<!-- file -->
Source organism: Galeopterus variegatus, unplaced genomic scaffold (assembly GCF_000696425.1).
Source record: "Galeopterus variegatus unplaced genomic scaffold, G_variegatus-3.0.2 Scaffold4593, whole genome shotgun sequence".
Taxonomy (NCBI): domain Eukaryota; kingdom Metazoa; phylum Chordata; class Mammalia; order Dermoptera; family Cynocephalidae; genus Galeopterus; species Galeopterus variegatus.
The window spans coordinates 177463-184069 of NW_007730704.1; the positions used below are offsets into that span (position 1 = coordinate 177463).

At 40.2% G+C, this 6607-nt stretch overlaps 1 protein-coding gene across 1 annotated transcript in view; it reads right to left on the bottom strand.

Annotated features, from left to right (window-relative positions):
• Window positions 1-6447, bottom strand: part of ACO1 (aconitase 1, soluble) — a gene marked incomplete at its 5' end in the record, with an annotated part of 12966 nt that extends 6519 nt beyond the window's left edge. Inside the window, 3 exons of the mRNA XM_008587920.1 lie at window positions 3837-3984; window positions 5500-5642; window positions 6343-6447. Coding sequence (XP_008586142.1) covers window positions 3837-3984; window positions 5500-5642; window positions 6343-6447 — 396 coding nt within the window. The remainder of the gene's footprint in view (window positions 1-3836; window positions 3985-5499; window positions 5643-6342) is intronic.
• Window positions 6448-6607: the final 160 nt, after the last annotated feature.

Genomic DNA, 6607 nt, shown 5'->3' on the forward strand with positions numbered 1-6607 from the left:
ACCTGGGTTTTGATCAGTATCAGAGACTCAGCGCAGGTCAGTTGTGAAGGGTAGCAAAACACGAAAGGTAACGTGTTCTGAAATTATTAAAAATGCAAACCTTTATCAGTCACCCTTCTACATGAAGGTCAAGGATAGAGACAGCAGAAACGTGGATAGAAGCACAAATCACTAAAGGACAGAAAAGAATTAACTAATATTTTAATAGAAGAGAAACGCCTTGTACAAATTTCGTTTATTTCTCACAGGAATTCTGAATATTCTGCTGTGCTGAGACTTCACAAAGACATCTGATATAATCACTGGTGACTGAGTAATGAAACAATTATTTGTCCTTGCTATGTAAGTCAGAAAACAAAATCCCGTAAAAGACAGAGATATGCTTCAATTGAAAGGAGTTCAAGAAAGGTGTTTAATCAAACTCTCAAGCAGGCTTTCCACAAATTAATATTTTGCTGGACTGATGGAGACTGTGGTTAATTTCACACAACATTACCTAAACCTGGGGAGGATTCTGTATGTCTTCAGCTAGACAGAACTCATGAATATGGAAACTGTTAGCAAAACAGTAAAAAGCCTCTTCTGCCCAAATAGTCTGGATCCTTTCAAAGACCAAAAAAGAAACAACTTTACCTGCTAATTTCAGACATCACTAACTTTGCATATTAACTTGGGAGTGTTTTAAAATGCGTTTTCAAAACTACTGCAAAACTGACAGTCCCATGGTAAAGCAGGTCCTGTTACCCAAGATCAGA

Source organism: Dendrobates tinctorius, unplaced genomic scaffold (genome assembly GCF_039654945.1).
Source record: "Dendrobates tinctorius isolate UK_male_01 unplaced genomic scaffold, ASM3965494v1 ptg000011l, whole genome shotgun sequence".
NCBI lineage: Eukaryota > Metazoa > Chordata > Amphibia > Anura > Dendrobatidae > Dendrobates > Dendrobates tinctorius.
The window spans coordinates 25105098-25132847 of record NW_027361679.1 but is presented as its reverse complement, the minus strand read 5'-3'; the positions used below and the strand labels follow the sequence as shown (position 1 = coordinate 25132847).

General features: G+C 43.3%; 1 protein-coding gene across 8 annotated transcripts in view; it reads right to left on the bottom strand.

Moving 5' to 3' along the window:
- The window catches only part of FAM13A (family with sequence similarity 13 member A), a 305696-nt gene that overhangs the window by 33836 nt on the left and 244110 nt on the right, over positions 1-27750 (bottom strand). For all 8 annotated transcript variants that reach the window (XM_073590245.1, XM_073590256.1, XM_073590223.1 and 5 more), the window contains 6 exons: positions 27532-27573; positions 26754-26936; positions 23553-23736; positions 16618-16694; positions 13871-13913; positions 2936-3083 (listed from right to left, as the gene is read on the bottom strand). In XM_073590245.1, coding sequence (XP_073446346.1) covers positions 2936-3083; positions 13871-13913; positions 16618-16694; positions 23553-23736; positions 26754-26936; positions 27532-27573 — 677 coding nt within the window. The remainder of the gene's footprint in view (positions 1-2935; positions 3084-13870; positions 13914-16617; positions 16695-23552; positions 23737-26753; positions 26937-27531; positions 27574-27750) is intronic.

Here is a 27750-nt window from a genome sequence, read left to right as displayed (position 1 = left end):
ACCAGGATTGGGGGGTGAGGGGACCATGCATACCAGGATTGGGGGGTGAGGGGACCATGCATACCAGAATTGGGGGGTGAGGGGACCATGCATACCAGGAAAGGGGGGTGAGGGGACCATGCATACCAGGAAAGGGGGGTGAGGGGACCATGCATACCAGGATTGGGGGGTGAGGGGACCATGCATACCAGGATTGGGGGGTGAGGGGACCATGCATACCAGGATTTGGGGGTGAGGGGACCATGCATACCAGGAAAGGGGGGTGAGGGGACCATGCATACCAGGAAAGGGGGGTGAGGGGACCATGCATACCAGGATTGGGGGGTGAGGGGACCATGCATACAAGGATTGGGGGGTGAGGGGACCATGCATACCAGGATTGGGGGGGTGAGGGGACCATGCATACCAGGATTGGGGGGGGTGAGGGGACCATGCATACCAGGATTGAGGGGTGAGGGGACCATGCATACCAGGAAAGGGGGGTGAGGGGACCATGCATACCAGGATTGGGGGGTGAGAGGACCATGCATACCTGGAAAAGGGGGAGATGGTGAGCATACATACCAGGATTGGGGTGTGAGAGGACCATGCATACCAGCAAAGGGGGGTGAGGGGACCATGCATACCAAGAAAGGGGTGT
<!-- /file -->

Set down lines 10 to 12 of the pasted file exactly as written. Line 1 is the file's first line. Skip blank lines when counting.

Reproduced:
ACCTGGGTTTTGATCAGTATCAGAGACTCAGCGCAGGTCAGTTGTGAAGGGTAGCAAAACACGAAAGGTAACGTGTTCTGAAATTATTAAAAATGCAAACCTTTATCAGTCACCCTTCTACATGAAGGTCAAGGATAGAGACAGCAGAAACGTGGATAGAAGCACAAATCACTAAAGGACAGAAAAGAATTAACTAATATTTTAATAGAAGAGAAACGCCTTGTACAAATTTCGTTTATTTCTCACAGGAATTCTGAATATTCTGCTGTGCTGAGACTTCACAAAGACATCTGATATAATCACTGGTGACTGAGTAATGAAACAATTATTTGTCCTTGCTATGTAAGTCAGAAAACAAAATCCCGTAAAAGACAGAGATATGCTTCAATTGAAAGGAGTTCAAGAAAGGTGTTTAATCAAACTCTCAAGCAGGCTTTCCACAAATTAATATTTTGCTGGACTGATGGAGACTGTGGTTAATTTCACACAACATTACCTAAACCTGGGGAGGATTCTGTATGTCTTCAGCTAGACAGAACTCATGAATATGGAAACTGTTAGCAAAACAGTAAAAAGCCTCTTCTGCCCAAATAGTCTGGATCCTTTCAAAGACCAAAAAAGAAACAACTTTACCTGCTAATTTCAGACATCACTAACTTTGCATATTAACTTGGGAGTGTTTTAAAATGCGTTTTCAAAACTACTGCAAAACTGACAGTCCCATGGTAAAGCAGGTCCTGTTACCCAAGATCAGA

Source organism: Dendrobates tinctorius, unplaced genomic scaffold (genome assembly GCF_039654945.1).
Source record: "Dendrobates tinctorius isolate UK_male_01 unplaced genomic scaffold, ASM3965494v1 ptg000011l, whole genome shotgun sequence".